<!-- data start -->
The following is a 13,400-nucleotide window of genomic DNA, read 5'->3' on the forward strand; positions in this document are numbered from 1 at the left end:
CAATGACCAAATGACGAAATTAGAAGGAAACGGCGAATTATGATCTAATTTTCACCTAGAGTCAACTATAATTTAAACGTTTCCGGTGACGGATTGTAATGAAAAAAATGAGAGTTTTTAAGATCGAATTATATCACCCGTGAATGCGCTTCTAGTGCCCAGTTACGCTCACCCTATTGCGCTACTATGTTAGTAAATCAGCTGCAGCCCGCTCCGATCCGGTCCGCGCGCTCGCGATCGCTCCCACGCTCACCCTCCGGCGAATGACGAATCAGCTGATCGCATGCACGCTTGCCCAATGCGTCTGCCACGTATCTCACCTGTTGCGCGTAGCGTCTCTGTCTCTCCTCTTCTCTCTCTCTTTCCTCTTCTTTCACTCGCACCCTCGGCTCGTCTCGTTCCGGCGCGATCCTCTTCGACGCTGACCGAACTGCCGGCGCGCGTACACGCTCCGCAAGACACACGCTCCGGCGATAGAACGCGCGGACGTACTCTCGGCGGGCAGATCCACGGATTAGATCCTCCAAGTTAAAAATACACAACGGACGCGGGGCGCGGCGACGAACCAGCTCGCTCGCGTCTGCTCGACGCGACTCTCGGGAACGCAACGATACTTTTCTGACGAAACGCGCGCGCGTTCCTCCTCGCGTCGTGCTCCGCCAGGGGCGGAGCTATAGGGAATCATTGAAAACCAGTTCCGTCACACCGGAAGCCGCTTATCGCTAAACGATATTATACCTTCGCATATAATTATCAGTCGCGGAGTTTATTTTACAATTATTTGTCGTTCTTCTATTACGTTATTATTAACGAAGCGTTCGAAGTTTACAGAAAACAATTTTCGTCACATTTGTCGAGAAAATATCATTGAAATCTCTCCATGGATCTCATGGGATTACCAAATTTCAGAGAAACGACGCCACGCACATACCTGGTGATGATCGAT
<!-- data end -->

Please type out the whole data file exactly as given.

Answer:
The following is a 13,400-nucleotide window of genomic DNA, read 5'->3' on the forward strand; positions in this document are numbered from 1 at the left end:
CAATGACCAAATGACGAAATTAGAAGGAAACGGCGAATTATGATCTAATTTTCACCTAGAGTCAACTATAATTTAAACGTTTCCGGTGACGGATTGTAATGAAAAAAATGAGAGTTTTTAAGATCGAATTATATCACCCGTGAATGCGCTTCTAGTGCCCAGTTACGCTCACCCTATTGCGCTACTATGTTAGTAAATCAGCTGCAGCCCGCTCCGATCCGGTCCGCGCGCTCGCGATCGCTCCCACGCTCACCCTCCGGCGAATGACGAATCAGCTGATCGCATGCACGCTTGCCCAATGCGTCTGCCACGTATCTCACCTGTTGCGCGTAGCGTCTCTGTCTCTCCTCTTCTCTCTCTCTTTCCTCTTCTTTCACTCGCACCCTCGGCTCGTCTCGTTCCGGCGCGATCCTCTTCGACGCTGACCGAACTGCCGGCGCGCGTACACGCTCCGCAAGACACACGCTCCGGCGATAGAACGCGCGGACGTACTCTCGGCGGGCAGATCCACGGATTAGATCCTCCAAGTTAAAAATACACAACGGACGCGGGGCGCGGCGACGAACCAGCTCGCTCGCGTCTGCTCGACGCGACTCTCGGGAACGCAACGATACTTTTCTGACGAAACGCGCGCGCGTTCCTCCTCGCGTCGTGCTCCGCCAGGGGCGGAGCTATAGGGAATCATTGAAAACCAGTTCCGTCACACCGGAAGCCGCTTATCGCTAAACGATATTATACCTTCGCATATAATTATCAGTCGCGGAGTTTATTTTACAATTATTTGTCGTTCTTCTATTACGTTATTATTAACGAAGCGTTCGAAGTTTACAGAAAACAATTTTCGTCACATTTGTCGAGAAAATATCATTGAAATCTCTCCATGGATCTCATGGGATTACCAAATTTCAGAGAAACGACGCCACGCACATACCTGGTGATGATCGAT